Three Students and a Dockworker Put Their Heads Together and Confound the Art World
When the project began in July, it had the makings of a treasure hunt. That was when dredging started in the fosso reale ("royal ditch"), a junk-strewn canal in Livorno, Italy. Commissioned by the city council at a cost of $35,000, the dredge was sifting through seven feet of mud, in search of several sculpted stone heads. As legend told it, the heads had been deep-sixed 75 years ago by a hometown boy, the artist Amedeo Modigliani, in a fit of pique over his friends' criticism of the works. As events unfolded, however, the situation became as murky as the canal's polluted waters, and when the silt settled there was chagrin enough for all.
But that is getting ahead of the story. Back to the dredging, a lifelong dream of Vera Durbé, 60, curator of Livorno's Progressive Museum of Contemporary Art. "I had known the story of the statues in the canal since I was a child," she says. "Everybody spoke about it, but nobody did anything." Durbé maintained her interest in the "lost Modiglianis" through her years as a language student in Venice and her marriage to a high school physics teacher (they are now separated). Yet it wasn't until she joined the Livorno museum, in 1970, that she seriously pursued the idea of retrieving the sunken sculptures. "By then my children were grown and I had time to waste arguing," she explains. Even the loss of a leg in a 1981 traffic accident didn't stop her efforts to convert the skeptics. "A lot of people think I'm a pain in the neck, others think I'm mad," she adds.
In her favor was the fact that only 26 Modigliani sculptures are known to exist. That is the more surprising because Modigliani, most readily recognized for his portraits of languid, long-nosed women, loved sculpting above all else. III health (he died in 1920 at 35 of tuberculosis and the effects of alcohol and hashish) forced him to trade his chisel for a brush. Thus the unearthing of additional sculptures would be a major event in the international art world. It would be especially important to Italy, which possesses few of his paintings and not one of his sculptures.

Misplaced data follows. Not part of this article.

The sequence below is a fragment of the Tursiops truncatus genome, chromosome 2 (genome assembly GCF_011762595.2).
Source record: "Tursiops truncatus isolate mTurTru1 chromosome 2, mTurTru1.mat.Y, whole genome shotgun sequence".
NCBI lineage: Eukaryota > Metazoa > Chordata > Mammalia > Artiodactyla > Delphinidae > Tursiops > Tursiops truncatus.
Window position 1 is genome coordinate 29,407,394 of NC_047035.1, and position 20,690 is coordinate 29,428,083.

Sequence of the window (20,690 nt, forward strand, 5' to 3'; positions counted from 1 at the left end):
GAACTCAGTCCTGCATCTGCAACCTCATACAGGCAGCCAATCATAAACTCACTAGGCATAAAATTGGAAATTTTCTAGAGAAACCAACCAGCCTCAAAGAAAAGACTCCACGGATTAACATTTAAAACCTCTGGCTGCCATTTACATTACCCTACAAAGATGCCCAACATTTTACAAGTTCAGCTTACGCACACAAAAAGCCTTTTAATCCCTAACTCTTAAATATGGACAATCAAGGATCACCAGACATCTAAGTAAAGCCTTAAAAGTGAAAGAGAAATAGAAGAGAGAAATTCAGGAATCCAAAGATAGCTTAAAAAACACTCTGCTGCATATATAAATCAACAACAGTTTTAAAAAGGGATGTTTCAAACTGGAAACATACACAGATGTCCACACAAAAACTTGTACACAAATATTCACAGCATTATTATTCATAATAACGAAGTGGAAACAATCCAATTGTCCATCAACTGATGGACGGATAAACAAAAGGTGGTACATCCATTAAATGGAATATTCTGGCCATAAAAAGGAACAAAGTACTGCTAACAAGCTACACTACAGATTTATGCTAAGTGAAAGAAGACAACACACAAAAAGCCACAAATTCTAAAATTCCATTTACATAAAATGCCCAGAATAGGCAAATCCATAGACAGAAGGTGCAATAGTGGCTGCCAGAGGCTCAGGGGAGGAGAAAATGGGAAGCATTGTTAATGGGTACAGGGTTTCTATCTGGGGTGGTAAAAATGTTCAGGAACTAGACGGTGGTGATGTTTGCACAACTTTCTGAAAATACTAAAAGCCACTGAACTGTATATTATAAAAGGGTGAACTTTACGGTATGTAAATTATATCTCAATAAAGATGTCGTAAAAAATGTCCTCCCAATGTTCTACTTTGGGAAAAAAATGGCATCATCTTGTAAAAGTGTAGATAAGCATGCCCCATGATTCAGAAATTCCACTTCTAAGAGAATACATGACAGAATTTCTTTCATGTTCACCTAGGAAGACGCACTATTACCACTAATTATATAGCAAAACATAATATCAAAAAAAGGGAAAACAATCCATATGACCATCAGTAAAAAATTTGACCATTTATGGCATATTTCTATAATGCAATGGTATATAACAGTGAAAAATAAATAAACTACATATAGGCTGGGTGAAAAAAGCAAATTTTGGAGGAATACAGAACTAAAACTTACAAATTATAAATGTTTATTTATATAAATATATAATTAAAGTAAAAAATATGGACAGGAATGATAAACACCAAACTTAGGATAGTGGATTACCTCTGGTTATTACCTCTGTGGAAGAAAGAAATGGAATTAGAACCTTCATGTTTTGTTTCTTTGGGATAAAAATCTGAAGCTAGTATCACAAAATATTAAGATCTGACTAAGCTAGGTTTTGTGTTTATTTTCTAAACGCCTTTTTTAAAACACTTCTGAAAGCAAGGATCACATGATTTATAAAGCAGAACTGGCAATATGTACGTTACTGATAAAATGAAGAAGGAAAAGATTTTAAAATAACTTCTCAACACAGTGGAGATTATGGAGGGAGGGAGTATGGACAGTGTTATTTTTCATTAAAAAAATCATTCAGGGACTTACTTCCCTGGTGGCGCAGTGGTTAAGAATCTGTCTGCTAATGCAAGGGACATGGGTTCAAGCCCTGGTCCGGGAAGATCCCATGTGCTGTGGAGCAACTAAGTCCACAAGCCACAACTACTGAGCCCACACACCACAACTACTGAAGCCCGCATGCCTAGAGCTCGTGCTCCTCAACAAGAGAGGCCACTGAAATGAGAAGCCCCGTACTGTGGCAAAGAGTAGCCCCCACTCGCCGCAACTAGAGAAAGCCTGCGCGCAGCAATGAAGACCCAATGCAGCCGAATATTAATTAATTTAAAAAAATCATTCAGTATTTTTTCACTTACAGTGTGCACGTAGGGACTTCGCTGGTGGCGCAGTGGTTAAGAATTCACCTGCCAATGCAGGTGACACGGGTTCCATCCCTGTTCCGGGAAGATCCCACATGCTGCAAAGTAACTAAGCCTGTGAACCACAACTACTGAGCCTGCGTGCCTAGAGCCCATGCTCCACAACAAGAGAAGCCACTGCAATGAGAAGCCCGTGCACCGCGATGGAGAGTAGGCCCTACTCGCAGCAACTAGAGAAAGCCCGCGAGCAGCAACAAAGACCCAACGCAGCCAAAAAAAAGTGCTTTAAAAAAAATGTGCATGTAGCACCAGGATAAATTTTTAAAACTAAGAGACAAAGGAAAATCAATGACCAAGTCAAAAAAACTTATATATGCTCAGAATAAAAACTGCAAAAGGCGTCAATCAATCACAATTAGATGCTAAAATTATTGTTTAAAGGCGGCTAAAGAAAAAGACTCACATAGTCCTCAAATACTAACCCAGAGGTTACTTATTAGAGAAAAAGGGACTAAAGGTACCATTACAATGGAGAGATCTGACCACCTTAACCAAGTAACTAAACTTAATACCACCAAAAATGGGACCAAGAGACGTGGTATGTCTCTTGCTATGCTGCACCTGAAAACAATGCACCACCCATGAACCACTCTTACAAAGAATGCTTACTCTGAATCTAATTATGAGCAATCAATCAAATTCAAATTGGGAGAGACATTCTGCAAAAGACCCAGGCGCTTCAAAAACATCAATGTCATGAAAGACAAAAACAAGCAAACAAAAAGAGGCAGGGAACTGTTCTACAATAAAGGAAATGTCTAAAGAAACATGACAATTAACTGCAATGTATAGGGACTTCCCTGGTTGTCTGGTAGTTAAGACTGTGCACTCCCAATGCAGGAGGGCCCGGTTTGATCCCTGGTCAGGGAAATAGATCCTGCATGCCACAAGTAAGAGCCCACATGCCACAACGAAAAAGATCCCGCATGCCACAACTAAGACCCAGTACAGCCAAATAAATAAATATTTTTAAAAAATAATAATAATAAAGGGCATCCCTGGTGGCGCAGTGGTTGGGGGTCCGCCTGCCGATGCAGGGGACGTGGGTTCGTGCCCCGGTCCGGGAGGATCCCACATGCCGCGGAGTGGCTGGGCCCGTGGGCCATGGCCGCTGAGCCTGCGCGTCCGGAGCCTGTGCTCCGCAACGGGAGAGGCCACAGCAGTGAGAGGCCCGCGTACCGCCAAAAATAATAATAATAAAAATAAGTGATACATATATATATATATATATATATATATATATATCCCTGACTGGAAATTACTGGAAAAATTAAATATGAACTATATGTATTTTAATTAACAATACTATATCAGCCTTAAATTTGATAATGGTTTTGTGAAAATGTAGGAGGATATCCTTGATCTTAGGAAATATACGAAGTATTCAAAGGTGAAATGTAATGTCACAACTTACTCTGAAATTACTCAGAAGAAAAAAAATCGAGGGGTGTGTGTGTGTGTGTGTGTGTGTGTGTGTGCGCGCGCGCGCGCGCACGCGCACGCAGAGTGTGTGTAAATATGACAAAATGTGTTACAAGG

Durbé's goal was to find the works in time for the 100th anniversary of Modigliani's birth this year. Many problems had to be solved. For instance, might the dredge's metal claws harm the sculptures? (The answer: rubber covering over the tips.) Work finally got underway on July 17. As hundreds looked on, the canal began to surrender an array of artifacts: several guns, a rocking horse, bicycles and fittings for a complete bathroom. At 9 a.m. on July 24 the first carving was found, then, eight hours later, a second. A third was retrieved August 9. Slightly smaller than the others, it measured 15 by 11 inches. When Durbé saw them, she wept.
Art experts rushed to Livorno. Critic Cesare Brandi called the find "very important and certainly Modiglianis." Jean Leymarie, director of the noted French Academy in Rome, pronounced them "a resurrection." The sculptures, dubbed Modi 1, 2 and 3, were disinfected and cleaned. Numbers 1 and 2 were promptly added to the show Durbé had mounted in the Livorno museum for the Modigliani centenary. The works were reputedly insured for nearly $1.5 million. The city was euphoric.
The joy, alas, was short-lived. Six weeks later the Italian weekly Panorama ran an article entitled The Livorno Hoax, in which three university students confessed to carving Modi 2 and throwing it into the canal. They said they made it in two afternoons, using a chisel, a screwdriver and a Black & Decker electric drill, copying the design from an illustration in Durbé's museum catalogue. They had chips of stone and photos to prove it. The boys claimed it was just a prank. "We thought, 'Why not help them find something?' " explained one. "It's not our fault so many people made a mistake."
Durbé was incredulous. She called the students "puppets being manipulated by someone," perhaps the Mafia or a political group. The critics supported her. The boys disputed that notion in a three-hour television special during which they created yet another fake "masterpiece."
Oh, well, the canal had yielded two other Modiglianis, right? Wrong. Last month a Livorno dockworker(and ex-art student) named Angelo Froglia revealed himself to be the perpetrator of Modis 1 and 3. His purpose: "To reveal the false values of art critics and mass media." Compounding the insult, Froglia not only had a videotape of himself at work on the carvings but also provided a recipe for faking a Modigliani head: Find an old paving stone. Chip it about a bit, then marinate in Livorno mud, scouring powder and hydrochloric acid. Cook the stone slowly on a hot grill. Throw it in the Livorno canal late at night. Leave stone—and art critics—to stew until ready.
Feeling well roasted, the critics admitted they had been carried away by the euphoria in Livorno. "We love Modigliani too much," said one. "This led us to betray ourselves." In the end the embattled museum curator salvaged only one small consolation. Because of the controversy, the exhibit attracted more than 40,000 visitors during its 10-week run, earning the museum and the city a $35,000 profit over the cost of dredging. "I don't feel at all diminished by this affair," Durbé says bravely. "I fought for this and I would do it again."
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